Michigan lawmakers recently punted changes in educator evaluations to next year, with hopes that the state's education officials can iron out important details in the meantime. A new analysis shines a light on the challenges of adopting a truly effective policy.
Last week, the online news organization Chalkbeat reported on a new Michigan State University study that raises concerns about how fairly Michigan teachers have been rated in their professional evaluations. African Americans and men, who respectively make up 6% and 23% of the state's public school teacher workforce, were more likely to receive low performance ratings than their white and female peers.
Under current law, student growth as measured on state tests and other indicators determines 25% of a teacher's or administrator's evaluation. MSU researchers found no discernible differences among teachers by race on the more objective component of these evaluations, which suggests the discrepancies within schools were based on the judgments of evaluators in classroom observations.
The study covered the 2011-12 to 2015-16 school years, the first five years all educators were required to receive annual evaluations that resulted in one of four effectiveness ratings. Michigan lawmakers adopted changes as part of a national push to recognize and develop great teaching through more consistent, credible and meaningful evaluations of classroom performance. An influential 2009 report found that the typical pass/fail evaluation systems then in use typically rated over 99% of teachers' performance as satisfactory.
Evaluation reform moved the needle a little in Michigan, giving districts additional latitude to remove the worst teachers. The likelihood of receiving one of the two lowest ratings today nonetheless stands at less than 2%, after topping out near 3% during the time period studied.
Even so, MSU researchers recently found that male teachers were 40% more likely to get a low rating than their female counterparts. And the share of African American teachers with low ratings was more than three times greater than that of white teachers. Male teachers, meanwhile, were more likely to be marked down by female administrators, and African Americans were more likely to be marked down when working alongside fewer colleagues of the same race.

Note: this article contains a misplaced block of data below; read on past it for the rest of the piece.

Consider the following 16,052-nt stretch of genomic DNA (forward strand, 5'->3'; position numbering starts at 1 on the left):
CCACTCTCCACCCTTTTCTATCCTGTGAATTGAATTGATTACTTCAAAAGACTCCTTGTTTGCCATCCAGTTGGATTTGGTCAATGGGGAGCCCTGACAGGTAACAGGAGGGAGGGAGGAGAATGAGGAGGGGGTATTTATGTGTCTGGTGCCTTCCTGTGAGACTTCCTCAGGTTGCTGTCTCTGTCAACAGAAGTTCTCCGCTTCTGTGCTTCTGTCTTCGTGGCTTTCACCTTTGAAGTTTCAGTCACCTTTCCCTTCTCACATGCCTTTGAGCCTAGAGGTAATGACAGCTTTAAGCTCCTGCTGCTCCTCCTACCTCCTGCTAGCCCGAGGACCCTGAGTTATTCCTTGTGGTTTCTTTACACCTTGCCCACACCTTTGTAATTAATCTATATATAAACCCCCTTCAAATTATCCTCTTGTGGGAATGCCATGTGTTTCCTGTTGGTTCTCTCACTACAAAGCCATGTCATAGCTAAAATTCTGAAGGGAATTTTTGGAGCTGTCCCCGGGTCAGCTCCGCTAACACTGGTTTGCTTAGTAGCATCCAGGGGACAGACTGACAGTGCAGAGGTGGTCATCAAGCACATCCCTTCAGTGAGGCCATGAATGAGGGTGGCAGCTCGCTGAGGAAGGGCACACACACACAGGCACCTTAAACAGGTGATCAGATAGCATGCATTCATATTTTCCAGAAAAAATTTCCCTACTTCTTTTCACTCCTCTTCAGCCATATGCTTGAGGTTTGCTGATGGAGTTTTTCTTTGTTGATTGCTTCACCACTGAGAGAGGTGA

While the findings do not definitively prove bias, they do raise concerns both about the fairness and validity of classroom observations. According to state law, a district or charter school must dismiss teachers who receive the lowest rating on three consecutive annual evaluations. These cases have become vanishingly rare, however: For each teacher labeled ineffective in 2017-18, evaluators designated 141 to be highly effective. Only 282 out of nearly 100,000 teachers received the lowest mark. It's unclear how many may have earned automatic dismissal with three straight ineffective ratings.
Most of the unease surrounding educator evaluations has fixated on the use of data, not on human decision-making. With backing from a broad range of education groups, state lawmakers last month agreed to delay the scheduled increase of the weight that student growth plays in an educator’s evaluation. It was set to rise from 25% to 40%, but lawmakers delayed the change for one year. The net result of supporting Senate Bill 122 was to keep evaluators' judgment as the dominant factor.
Adjusting the weight of student growth data may prove even more contentious next year. House Education Committee chair Pamela Hornberger, R-Chesterfield Township, forcefully called on Department of Education officials to ensure that districts can make meaningful use of student growth data. Yet even if more reliable data were to lessen anxiety about possible bias in classroom observations, it won't soften union opposition to evaluation reform.
Over the last decade, it has become clearer that the work of improving educator evaluations is as difficult as it is necessary. Michigan has yet to achieve a workable system, even with a 2015 law that gives local districts some flexibility in using specific evaluation tools beyond what the state approves.
In the absence of a perfect system, policymakers must work to emphasize the importance of fostering student achievement while balancing concerns about local decision-making and flaws in human judgment. The MSU study adds another important dimension to that debate.
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